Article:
This Week in Horse Health News Presented by MediVet Equine

We have an eclectic mix of tidbits for you this week in Horse Health News brought to us by our friends at MediVet Equine. Let’s get to it:

A half-brother to the late great Theodore O’Connor was saved by the surgical team at the Cornell University College of Veterinary Medicine’s Equine Hospital earlier this year. Three-year-old “Henry,” who is by the Cornell Equine Park’s Dutch Warmblood stallion Waterford and out of the 13.1-hand Chelsea’s Melody, who was also Theodore O’Connor’s dam, somehow impaled himself on a fence shortly after being turned out one day. His owner, Dr. Sonja Lawlis, herself a Cornell-educated veterinarian, immediately called the team at Cornell’s Equine Hospital. After removing the piece of wood, they performed surgery to clean and repair the wound, then provided months-long intensive supportive care and fought an antibiotic-resistant infection. [Cornell Chronicle]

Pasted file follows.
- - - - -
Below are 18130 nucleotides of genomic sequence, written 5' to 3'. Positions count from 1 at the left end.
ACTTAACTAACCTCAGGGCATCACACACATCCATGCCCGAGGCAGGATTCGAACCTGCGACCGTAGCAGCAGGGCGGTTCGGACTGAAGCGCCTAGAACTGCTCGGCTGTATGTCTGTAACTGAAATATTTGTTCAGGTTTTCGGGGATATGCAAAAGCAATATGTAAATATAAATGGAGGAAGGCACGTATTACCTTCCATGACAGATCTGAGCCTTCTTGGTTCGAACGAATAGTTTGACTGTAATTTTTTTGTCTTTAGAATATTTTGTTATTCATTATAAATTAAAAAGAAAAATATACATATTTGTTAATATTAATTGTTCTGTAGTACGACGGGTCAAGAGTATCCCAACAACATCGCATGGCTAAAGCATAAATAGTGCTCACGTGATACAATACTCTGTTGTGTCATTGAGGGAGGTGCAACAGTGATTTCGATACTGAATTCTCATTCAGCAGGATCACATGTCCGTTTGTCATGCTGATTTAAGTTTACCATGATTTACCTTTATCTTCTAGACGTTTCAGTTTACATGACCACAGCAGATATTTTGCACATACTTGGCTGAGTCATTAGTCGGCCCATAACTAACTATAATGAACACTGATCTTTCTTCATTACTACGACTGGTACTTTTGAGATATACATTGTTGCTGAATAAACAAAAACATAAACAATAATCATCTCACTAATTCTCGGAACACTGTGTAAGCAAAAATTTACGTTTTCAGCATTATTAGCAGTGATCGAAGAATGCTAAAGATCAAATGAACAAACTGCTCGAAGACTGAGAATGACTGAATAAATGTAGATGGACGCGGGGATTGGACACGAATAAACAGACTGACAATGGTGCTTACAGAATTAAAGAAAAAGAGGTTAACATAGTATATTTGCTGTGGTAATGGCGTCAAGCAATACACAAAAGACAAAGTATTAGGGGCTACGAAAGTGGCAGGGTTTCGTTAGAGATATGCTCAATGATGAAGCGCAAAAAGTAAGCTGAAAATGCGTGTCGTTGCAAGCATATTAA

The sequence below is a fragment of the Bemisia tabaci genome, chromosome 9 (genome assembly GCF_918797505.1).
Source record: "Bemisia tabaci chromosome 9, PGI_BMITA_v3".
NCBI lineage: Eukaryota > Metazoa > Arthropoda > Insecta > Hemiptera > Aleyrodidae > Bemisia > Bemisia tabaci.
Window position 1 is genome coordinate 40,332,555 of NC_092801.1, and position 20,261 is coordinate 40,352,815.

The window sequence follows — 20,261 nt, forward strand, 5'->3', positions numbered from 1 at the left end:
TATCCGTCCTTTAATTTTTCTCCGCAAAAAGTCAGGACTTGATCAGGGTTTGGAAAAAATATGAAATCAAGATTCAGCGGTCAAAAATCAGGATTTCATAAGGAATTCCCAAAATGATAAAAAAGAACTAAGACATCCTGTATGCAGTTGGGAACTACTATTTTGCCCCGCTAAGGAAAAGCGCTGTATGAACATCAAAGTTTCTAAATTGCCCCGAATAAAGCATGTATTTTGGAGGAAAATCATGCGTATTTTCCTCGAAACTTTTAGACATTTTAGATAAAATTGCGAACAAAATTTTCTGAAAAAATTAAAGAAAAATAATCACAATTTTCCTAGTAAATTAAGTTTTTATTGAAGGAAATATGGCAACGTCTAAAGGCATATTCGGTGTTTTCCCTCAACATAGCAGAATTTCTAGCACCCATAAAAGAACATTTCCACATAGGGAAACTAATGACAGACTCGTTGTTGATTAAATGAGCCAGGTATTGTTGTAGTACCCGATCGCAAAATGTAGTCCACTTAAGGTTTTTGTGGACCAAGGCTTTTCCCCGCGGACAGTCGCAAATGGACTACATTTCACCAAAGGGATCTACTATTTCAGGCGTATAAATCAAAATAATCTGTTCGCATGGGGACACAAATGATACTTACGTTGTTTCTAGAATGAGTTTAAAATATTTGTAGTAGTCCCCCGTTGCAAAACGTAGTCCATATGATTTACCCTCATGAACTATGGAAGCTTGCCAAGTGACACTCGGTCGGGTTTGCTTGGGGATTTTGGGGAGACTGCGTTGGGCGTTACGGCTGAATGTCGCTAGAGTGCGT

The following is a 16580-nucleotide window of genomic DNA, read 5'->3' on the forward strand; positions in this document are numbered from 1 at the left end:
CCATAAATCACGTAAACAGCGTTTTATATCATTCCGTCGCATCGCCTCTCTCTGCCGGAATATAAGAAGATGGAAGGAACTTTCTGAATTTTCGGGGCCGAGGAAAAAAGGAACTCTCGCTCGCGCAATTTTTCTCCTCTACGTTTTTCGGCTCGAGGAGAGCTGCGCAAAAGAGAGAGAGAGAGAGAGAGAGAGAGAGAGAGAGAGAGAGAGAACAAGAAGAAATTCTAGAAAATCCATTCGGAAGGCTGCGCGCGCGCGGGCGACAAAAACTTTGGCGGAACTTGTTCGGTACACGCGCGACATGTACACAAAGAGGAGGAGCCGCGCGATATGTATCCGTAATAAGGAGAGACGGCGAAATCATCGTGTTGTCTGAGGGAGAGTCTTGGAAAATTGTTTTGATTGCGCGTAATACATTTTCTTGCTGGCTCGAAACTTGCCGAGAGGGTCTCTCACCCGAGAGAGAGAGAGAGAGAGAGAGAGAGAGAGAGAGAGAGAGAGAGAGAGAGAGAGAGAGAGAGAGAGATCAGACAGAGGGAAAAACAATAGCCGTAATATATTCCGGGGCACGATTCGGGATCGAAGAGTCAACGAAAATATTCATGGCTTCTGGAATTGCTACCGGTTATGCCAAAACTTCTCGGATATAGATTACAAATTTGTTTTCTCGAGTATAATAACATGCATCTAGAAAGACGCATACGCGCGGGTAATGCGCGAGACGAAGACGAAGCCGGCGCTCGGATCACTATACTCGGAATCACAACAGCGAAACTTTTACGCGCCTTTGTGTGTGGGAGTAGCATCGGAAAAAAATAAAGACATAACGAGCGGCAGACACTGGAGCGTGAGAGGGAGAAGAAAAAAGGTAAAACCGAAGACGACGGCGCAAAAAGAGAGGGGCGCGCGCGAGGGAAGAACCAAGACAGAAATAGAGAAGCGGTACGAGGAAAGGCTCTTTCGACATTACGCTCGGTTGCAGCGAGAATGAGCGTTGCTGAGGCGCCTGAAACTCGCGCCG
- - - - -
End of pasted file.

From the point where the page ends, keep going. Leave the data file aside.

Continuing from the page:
Equine influenza has wreaked havoc in several areas of the world this year, but the hardest hit is likely West Africa. The outbreak, which spanned from January through June of this year, took the lives of nearly 60,000 in the countries of Mali, Niger, Nigeria and Burkina Faso. The outbreak was initially thought to be strangles, but veterinarians from the international animal charity Spana were able to finally submit samples to the Animal Health Trust in June leading to a confirmed diagnosis of equine flu. The diagnosis should help veterinary professionals and local communities better manage the aftermath of the epidemic and future outbreak scenarios. [HorseTalk]

Aloe vera is commonly used in barns as a supplement to help soothe and/or prevent ulcers, but is it really safe and is it really effective? Dr. Anthony Blikslager, a professor of equine surgery and gastroenterology at North Carolina State University’s College of Veterinary Medicine, weighs in and says maybe not, but really it’s hard to know since there have been no peer-reviewed studies involving the use of aloe vera in horses. [The Horse]

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